SEATTLE — The Washington State Department of Agriculture is moving forward with new rules that would give them more tools to combat the spread of invasive Asian giant hornets.
The pests, first detected in the U.S. in Washington state in late 2019, pose a threat to bees, KING5 reported. A handful of the hornets can wipe out entire hives in a short amount of time.
Throughout 2020, the Department of Agriculture tracked and trapped the hornets. Late in the year, they identified and destroyed the first nest inside a tree in Blaine. About 200 queens were found, all with the potential to start their own nest.
Now, the department is proposing new rules that would empower them to further pursue and limit the hornets’ spread. The agency seeks to impose a quarantine on all live hornets, which would outlaw the sale, distribution or knowing movement of hornets in Washington.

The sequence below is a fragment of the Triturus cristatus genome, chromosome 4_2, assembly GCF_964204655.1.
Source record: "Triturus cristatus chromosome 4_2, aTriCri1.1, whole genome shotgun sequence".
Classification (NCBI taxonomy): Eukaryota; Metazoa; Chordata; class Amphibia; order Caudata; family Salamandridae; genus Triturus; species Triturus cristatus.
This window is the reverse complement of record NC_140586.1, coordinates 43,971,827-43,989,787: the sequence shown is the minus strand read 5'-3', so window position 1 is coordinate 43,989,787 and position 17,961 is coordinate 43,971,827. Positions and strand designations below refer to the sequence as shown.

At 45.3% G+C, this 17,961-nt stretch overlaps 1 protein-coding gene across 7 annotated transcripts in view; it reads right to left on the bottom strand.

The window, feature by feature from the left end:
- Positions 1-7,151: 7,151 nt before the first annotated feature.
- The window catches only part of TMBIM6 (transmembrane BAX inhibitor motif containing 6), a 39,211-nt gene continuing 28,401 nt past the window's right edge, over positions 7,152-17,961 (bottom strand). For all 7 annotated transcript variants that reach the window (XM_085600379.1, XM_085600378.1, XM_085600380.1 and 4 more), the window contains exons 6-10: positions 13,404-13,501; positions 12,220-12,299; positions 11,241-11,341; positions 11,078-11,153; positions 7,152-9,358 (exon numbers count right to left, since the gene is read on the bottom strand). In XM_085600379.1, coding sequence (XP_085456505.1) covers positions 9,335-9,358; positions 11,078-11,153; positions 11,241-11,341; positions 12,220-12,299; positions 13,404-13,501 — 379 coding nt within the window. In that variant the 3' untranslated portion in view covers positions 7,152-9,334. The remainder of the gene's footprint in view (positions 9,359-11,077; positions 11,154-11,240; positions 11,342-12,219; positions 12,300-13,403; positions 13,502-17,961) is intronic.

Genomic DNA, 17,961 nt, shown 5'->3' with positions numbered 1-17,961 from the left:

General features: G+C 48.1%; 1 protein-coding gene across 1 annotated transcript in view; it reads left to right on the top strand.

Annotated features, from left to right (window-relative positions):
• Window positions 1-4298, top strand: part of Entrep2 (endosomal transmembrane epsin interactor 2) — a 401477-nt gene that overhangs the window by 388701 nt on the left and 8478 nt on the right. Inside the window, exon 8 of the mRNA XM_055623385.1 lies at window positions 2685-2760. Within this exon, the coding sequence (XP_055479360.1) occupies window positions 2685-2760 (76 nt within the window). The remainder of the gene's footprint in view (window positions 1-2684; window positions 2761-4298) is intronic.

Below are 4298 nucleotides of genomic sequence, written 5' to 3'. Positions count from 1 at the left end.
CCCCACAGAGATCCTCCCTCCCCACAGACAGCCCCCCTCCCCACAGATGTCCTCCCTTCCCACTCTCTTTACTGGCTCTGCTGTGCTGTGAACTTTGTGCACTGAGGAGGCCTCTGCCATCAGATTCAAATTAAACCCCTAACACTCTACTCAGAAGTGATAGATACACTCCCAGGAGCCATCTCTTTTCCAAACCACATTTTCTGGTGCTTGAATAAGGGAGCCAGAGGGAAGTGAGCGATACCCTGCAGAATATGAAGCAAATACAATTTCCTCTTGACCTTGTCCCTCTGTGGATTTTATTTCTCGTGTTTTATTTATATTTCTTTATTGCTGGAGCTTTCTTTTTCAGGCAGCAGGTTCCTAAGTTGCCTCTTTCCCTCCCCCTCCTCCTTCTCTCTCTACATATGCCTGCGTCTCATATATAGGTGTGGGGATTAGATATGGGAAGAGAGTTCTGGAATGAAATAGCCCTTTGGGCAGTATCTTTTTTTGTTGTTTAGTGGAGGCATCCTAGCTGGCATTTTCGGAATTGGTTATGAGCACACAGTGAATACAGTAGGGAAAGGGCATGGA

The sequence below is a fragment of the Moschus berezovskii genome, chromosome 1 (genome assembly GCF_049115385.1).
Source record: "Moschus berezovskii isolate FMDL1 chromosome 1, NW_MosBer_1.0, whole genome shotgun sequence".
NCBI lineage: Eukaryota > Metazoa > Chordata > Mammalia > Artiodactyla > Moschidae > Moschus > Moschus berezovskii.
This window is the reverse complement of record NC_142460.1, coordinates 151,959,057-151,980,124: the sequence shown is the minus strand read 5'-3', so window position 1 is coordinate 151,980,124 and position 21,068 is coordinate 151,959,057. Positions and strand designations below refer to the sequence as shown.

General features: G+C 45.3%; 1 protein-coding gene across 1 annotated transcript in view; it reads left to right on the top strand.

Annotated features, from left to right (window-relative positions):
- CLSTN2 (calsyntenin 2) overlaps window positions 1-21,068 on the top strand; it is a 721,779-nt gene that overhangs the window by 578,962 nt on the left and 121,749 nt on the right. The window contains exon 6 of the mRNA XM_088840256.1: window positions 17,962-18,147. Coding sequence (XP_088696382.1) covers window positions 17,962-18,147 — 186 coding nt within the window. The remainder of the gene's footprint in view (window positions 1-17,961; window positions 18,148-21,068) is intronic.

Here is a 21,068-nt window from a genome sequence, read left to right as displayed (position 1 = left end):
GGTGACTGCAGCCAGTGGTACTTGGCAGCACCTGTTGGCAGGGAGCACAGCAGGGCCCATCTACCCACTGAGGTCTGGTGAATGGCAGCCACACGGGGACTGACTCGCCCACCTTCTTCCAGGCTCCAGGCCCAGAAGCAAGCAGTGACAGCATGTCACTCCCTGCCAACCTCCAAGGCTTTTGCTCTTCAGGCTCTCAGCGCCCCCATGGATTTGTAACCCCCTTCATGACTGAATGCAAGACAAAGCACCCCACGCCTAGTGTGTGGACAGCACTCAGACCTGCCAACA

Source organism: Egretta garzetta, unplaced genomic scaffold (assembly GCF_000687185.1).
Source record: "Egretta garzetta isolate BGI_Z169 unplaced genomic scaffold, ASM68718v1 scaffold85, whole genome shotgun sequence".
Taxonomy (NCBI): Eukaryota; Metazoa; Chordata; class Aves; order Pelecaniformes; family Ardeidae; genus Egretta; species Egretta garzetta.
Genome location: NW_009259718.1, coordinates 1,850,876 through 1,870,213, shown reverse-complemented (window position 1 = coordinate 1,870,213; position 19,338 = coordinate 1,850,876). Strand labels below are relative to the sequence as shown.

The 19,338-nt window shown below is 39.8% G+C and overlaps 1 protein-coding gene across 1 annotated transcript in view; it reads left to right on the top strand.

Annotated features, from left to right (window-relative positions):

The rule would also allow WSDA to declare an “infested site” for 20 meters around a nest, even on private property. This would give officials the legal authority to control access to the site, and eradicate it.
By targeting all hornets, officials hope to be prepared for further potential invasive species down the road. The proposed rule is open for public comment, and a virtual meeting is scheduled for May 11. As scheduled, it could take effect by summer 2021.